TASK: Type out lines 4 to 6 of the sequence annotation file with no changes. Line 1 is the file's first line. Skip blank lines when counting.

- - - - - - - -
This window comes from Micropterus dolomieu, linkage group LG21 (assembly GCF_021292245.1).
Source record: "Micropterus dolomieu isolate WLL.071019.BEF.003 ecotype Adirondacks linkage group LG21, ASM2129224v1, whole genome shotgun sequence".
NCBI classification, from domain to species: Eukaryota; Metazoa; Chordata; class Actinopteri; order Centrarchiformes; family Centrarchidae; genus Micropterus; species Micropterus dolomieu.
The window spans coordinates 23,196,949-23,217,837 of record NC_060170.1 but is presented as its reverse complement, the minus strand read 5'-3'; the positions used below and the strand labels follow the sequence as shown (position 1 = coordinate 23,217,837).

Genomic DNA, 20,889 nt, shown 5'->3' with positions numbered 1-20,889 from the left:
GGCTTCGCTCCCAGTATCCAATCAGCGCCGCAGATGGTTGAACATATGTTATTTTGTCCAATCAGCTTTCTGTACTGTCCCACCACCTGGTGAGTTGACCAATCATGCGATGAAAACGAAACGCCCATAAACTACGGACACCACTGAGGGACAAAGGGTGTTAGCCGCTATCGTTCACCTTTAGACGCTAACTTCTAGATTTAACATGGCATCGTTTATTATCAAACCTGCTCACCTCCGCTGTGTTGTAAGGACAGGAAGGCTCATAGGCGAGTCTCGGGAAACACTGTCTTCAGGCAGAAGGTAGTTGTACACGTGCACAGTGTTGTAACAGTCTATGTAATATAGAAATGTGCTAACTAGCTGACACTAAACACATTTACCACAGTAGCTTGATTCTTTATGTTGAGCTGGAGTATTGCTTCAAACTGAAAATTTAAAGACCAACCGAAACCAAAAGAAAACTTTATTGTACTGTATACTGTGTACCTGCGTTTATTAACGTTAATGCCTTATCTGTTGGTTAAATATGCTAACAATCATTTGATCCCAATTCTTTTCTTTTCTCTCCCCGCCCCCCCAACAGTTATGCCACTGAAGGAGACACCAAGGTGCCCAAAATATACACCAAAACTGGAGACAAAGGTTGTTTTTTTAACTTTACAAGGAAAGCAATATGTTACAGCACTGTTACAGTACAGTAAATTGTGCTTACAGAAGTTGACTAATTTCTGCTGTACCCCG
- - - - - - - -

The window spans coordinates 23,196,949-23,217,837 of record NC_060170.1 but is presented as its reverse complement, the minus strand read 5'-3'; the positions used below and the strand labels follow the sequence as shown (position 1 = coordinate 23,217,837).

Genomic DNA, 20,889 nt, shown 5'->3' with positions numbered 1-20,889 from the left:
GGCTTCGCTCCCAGTATCCAATCAGCGCCGCAGATGGTTGAACATATGTTATTTTGTCCAATCAGCTTTCTGTACTGTCCCACCACCTGGTGAGTTGACCAATCATGCGATGAAAACGAAACGCCCATAAACTACGGACACCACTGAGGGACAAAGGGTGTTAGCCGCTATCGTTCACCTTTAGACGCTAACTTCTAGATTTAACATGGCATCGTTTATTATCAAACCTGCTCACCTCCGCTGTGTTGTAAGGACAGGAAGGCTCATAGGCGAGTCTCGGGAAACACTGTCTTCAGGCAGAAGGTAGTTGTACACGTGCACAGTGTTGTAACAGTCTATGTAATATAGAAATGTGCTAACTAGCTGACACTAAACACATTTACCACAGTAGCTTGATTCTTTATGTTGAGCTGGAGTATTGCTTCAAACTGAAAATTTAAAGACCAACCGAAACCAAAAGAAAACTTTATTGTACTGTATACTGTGTACCTGCGTTTATTAACGTTAATGCCTTATCTGTTGGTTAAATATGCTAACAATCATTTGATCCCAATTCTTTTCTTTTCTCTCCCCGCCCCCCCAACAGTTATGCCACTGAAGGAGACACCAAGGTGCCCAAAATATACACCAAAACTGGAGACAAAGGTTGTTTTTTTAACTTTACAAGGAAAGCAATATGTTACAGCACTGTTACAGTACAGTAAATTGTGCTTACAGAAGTTGACTAATTTCTGCTGTACCCCG